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Reason Foundation

The Good and the Bad in 8.6 Percent

Anthony Randazzo
December 2, 2011, 9:50am

The Obama administration got an early Christmas present, a month of great PR saying 8.6 percent unemployment. Republican presidential candidates on the other hand are probably upset about the jobs number—ironically, they probably are hoping for a terrible economy over the next 12 months. But lets dig into the BLS numbers to see what the true positives and negatives are in the employment situation report, because while 8.6 percent unemployment certainly sounds better than 10 percent, it is not all roses.

Summary: Cautiously non-optimistic. I don't think this employment report should be taken as evidence that the jobs market is getting better. What gains we saw were small. And 64 percent of the seasonally adjusted jobs (120,000) added this month were retail (50,000) or leisure sector (22,000) jobs—not exactly building in the most sustainable sectors. Little has been done to change the reality of the structural problems in the American economy.

Headline stats: Good

Unemployment has been between 9 percent and 9.2 percent since April, but for November it fell to 8.6 percent. Why? According to the BLS, "Employment continued to trend up in retail trade, leisure and hospitality, professional and business services, and health care. Government employment continued to trend down." In general this is a positive sign. We've seen the weekly unemployment claims falling over the past several weeks (yesterday's 400,000+ claims not withstanding and a bad omen for the future), so this number is not unexpected. It is important, though, that the employment gains come in fields of sustainable work, like health care, and not be temporary hires, like seasonal retail jobs, for this positive trend in unemployment to continue.

Participation Rate: Bad

The number of unemployed persons fell to 13.3 million, which is down about 600,000 from August's near 14 million. And it down significantly from last November's 15 million unemployed. But the labor force participation rate has continued to fall. In November of 2010 it was 64.5 percent and this November it was 64 percent. The total number of people not in the labor force increased from 84.7 million last year to 86.5 million this year, and also increased by 500,000 from last month. According to the household survey there are 350,000 more people that want a job today then there were last November. So the 8.6 percent unemployment stat is likely to be unfelt in many places around the country.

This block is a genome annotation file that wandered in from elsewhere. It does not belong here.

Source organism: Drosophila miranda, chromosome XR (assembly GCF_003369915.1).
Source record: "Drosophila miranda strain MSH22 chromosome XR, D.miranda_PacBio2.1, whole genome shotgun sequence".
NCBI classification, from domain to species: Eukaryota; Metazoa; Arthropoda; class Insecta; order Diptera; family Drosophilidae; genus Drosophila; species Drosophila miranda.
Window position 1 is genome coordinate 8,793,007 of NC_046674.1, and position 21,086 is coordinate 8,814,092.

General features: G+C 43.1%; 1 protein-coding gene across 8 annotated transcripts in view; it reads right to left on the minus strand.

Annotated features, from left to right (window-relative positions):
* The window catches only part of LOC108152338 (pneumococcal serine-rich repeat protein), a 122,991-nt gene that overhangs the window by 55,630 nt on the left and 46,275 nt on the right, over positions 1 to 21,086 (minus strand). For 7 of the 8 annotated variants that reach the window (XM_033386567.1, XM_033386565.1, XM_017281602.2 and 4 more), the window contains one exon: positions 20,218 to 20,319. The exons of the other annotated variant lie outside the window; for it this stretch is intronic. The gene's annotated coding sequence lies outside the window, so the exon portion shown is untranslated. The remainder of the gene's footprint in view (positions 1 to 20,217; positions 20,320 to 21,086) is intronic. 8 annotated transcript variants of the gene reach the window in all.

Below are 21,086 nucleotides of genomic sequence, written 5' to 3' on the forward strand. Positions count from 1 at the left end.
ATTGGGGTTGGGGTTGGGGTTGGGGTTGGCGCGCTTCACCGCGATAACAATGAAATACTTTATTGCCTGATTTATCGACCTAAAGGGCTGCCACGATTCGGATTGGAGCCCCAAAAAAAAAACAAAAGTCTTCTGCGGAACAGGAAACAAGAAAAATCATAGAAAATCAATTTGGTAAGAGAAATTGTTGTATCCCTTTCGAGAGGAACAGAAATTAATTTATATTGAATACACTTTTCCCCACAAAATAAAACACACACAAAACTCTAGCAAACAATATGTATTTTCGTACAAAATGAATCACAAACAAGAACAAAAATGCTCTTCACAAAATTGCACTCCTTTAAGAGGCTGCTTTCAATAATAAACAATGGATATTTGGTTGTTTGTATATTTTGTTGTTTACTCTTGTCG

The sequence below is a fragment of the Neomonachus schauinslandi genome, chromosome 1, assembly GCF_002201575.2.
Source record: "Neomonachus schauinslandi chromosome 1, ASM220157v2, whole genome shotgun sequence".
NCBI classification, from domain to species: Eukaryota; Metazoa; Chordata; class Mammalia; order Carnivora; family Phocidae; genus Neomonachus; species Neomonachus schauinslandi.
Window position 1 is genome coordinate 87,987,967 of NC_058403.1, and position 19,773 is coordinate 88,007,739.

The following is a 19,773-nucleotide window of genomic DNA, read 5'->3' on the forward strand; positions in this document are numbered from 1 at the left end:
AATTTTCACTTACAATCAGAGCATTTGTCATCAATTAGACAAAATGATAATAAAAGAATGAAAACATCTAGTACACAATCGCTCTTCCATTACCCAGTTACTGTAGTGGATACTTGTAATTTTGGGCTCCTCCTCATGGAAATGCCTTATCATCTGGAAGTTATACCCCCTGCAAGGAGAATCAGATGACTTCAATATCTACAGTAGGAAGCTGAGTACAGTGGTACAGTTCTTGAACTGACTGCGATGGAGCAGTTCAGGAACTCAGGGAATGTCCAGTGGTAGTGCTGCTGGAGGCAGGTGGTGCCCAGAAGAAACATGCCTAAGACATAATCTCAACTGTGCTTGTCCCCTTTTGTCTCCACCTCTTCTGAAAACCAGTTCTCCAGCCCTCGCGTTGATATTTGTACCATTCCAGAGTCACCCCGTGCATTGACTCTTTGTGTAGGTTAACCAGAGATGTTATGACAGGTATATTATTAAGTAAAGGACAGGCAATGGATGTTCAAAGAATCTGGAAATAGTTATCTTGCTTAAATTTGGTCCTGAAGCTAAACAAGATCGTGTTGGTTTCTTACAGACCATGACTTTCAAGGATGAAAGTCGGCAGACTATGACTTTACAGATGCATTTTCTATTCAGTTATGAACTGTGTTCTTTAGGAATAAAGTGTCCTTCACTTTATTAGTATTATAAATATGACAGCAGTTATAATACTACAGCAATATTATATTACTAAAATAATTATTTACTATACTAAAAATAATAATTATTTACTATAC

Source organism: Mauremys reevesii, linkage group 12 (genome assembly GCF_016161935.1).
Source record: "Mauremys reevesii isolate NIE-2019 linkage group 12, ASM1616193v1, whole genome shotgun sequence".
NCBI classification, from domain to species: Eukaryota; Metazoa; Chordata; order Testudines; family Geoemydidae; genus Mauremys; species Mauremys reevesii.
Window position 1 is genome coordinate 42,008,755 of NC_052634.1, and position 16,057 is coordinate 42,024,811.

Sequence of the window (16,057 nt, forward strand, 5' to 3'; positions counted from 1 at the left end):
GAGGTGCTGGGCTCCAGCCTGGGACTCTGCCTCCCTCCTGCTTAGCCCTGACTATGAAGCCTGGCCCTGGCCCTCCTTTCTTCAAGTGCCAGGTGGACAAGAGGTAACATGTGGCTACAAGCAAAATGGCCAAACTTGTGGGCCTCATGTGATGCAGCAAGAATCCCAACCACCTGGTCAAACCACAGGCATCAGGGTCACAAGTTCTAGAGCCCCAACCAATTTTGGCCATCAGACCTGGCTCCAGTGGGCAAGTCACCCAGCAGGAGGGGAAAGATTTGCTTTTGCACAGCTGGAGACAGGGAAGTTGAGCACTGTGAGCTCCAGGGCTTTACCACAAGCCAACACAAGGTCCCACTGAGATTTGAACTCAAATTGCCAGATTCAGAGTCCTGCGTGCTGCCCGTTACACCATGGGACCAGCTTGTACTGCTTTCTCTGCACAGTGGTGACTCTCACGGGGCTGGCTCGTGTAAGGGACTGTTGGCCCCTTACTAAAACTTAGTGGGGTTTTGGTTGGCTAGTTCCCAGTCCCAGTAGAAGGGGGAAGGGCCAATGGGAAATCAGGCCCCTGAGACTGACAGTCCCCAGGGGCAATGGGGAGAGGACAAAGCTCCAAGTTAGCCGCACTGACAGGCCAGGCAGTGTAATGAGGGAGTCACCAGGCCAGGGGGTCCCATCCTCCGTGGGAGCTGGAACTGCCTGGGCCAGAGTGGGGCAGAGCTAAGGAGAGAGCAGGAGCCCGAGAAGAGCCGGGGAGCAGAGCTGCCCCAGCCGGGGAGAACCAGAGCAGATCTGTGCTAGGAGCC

Long-term Unemployed: Neutral

Since the long-term unemployment situation didn't get any worse, this could be perceived as a positive overall. But the numbers are still pretty grim. The number of those without a job for 27 weeks or more fell from 5.8 million to 5.7 million, but increased from 42 percent of the jobless to accounting for 43.0 percent of the unemployed. The biggest upside is that the number of long-term unemployed is down from last November's 6.3 million. The biggest downside is that the average number of weeks unemployed has increased from 33.9 weeks in November 2010 to 40.9 weeks in November 2011. 

Non-farm Payroll: Neutral

The establishment survey indicated the private sector added 140,000 jobs, and the total increase in payrolls was 120,000. This is better than last month's 100,000 gain, but is a little less than the 12-month average gain of 131,000 a month. And that is still way below what is needed for a long-term turn around in unemployment that has a high labor force participation rate. 

Sectors Adding Jobs: Neutral

Demographics: Bad

According to the household survey, the jobless rate for men and whites declined to 8.3 percent and 7.6 percent respectively, but the rates for adult women (7.8 percent), teenagers (23.7 percent), blacks (15.5 percent), and Hispanics (11.4 percent) showed little or no change.

Productivity and Compensation: Neutral

Revised data for the third quarter of 2011 shows unit labor costs in nonfarm businesses fell 2.5 percent, reflecting the 2.3 percent increase in output per hour combined with a 0.2 percent decline in hourly compensation.

See all employment data from the BLS here.

Anthony Randazzo is Director of Economic Research

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